High Pregnancy and Implantation Rates Can Be Obtained Using Magne
Journal of Fertilization: In Vitro - IVF-Worldwide, Reproductive Medicine, Genetics & Stem Cell Biol

Journal of Fertilization: In Vitro - IVF-Worldwide, Reproductive Medicine, Genetics & Stem Cell Biol
Open Access

ISSN: 2375-4508

+44 1478 350008

Research Article - (2015) Volume 3, Issue 1

High Pregnancy and Implantation Rates Can Be Obtained Using Magnetic-Activated Cell Sorting (MACS) to Selection Spermatozoa in Patients with High Levels of Spermatic DNA Fragmentation

Javier García-Ferreyra1*, Lucy Villegas1, Rocío Romero2, Patricia Zavala2, Roly Hilario2 and Julio Dueñas-Chacón1,2
1FERTILAB Laboratory of Assisted Reproduction, Lima, Peru
2PROCREAR Fertility Center, Lima, Peru
*Corresponding Author: Javier García-Ferreyra, FERTILAB Laboratory of Assisted Reproduction, Av. San Felipe 1017, Lima 11, Peru, Tel: +51-1-471-1111 Email:


Purpose: DNA fragmentation in spermatozoa has been associated with poor semen quality, low fertilization rates, impaired preimplantation development, and high miscarriage rates. The objective of this study was to evaluate the effects of the use of non-apoptotic MACS-selected spermatozoa in ICSI cycles, compared to those ICSI cycles in patients with normal sperm DNA fragmentation.

Methods: A total of 134 cycles of ICSI were included in the study. The study group consisted of patients with high DNA fragmentation and their spermatozoa were selected by MACS (n=57); and the control group, of patients with normal DNA fragmentation and their spermatozoa were selected by classic morphological characteristics. The fertilization rate, cleavage rate, embryo quality, pregnancy rate (PR), implantation rate (IR) and miscarriage rate (MR) were compared between groups.

Results: There was no difference in the fertilization rate (74.5 and 76.5%), cleavage rate and good embryo quality at Day 3 (98.3 and 89.1%; 88.4 and 83.7%) or blastocyst formation rate (50.8 and 41.1%) for the study and control groups, respectively. PRs, IRs and MRs were similar for the study group compared to the control group (PR: 63.2 versus 45.5%; IR: 37.4 versus 28.1%; MR: 8.3 versus 17.1). The women were distributed into three groups: <35 years, 35-39 years and ≥ 40 years. Pregnancy, implantation and miscarriage rates were similar in the three evaluated groups (P: NS).

Conclusions: By selecting non-apoptotic sperm by MACS, we can achieve very acceptable pregnancy and implantation rates; being a good option for couples with high sperm DNA fragmentation and repeated assisted reproduction failures.


Keywords: Sperm DNA fragmentation, SCD test, ICSI, Pregnancy rate, Implantation rate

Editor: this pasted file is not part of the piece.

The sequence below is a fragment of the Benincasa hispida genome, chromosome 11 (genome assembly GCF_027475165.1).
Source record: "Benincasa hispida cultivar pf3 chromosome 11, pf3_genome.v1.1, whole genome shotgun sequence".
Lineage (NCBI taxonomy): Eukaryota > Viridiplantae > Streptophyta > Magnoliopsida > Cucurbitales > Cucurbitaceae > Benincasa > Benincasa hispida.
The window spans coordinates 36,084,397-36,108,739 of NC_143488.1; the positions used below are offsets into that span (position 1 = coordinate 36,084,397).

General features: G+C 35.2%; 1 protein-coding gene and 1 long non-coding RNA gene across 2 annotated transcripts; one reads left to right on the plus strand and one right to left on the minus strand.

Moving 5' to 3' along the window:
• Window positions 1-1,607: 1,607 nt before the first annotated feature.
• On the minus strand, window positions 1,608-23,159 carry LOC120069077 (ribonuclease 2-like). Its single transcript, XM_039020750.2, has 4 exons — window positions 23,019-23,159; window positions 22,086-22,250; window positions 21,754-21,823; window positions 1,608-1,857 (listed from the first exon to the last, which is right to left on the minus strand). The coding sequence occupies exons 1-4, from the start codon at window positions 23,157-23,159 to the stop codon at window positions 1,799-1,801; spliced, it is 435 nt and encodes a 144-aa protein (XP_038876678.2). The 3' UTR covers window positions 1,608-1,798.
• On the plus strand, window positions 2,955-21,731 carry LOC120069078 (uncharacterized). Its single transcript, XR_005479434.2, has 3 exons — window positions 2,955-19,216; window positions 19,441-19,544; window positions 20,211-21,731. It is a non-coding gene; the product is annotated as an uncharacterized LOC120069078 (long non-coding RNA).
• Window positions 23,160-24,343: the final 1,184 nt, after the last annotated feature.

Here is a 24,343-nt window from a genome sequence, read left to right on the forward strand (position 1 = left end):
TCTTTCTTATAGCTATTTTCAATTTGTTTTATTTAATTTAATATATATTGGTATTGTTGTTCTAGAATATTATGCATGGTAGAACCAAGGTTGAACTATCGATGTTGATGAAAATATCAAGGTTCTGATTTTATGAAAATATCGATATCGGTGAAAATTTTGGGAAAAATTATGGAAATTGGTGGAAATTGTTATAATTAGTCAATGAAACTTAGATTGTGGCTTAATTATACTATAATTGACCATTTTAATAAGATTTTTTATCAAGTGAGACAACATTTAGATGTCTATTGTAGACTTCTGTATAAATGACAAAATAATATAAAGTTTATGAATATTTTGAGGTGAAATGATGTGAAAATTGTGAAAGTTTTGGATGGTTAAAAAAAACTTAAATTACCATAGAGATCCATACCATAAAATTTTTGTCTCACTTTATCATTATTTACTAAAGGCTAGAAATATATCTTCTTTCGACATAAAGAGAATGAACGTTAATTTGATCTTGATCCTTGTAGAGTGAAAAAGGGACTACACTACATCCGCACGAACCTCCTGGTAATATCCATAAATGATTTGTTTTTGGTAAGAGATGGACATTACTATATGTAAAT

Semen quality is frequently used as an indirect measure of male infertility. Ejaculate volume, sperm concentration, motility and morphology, determined according to World Health Organisation (WHO) standards, are the most important parameters evaluated in infertility centers as a part of routine semen analysis. However, these traditional criteria provide little indication of possible nuclear DNA damage.C

Normal sperm genetic material is required for a successful fertilization, as well as for further embryo and fetal development in order to produce healthy offspring. Sperm DNA contributes half of the offspring´s genomic material and abnormal DNA can lead to derangements in the reproductive process. There is now good evidence that shows that sperm DNA and chromatin damage are associated with male infertility and reduced natural conception rates [1-3].

In the last years, the integrity of sperm DNA is being recognized as a new parameter of semen quality and a marker of male infertility [4,5]. Nevertheless, DNA integrity assessment is not being carried out as a routine part of semen analysis in the clinical laboratory [6]. Sperm DNA fragmentation can be caused by apoptosis in the seminiferous tubule epithelium, defects in chromatin remodeling during the process of spermiogenesis, oxygen radical-induced DNA damage during sperm migration from the seminiferous tubules to the epididymis, the activation of sperm caspases and endonucleases, damage induced by chemotherapy and radiotherapy, and the effect of environmental toxicants [7]. In humans, high levels of sperm nuclear DNA damage have been related to low fertility potential, failure to obtain blastocysts, blockage in embryo development after embryo implantation, increased risk of recurrent miscarriages, reduced chances of successful implantation, and negative effects on the health of the offspring [8-11].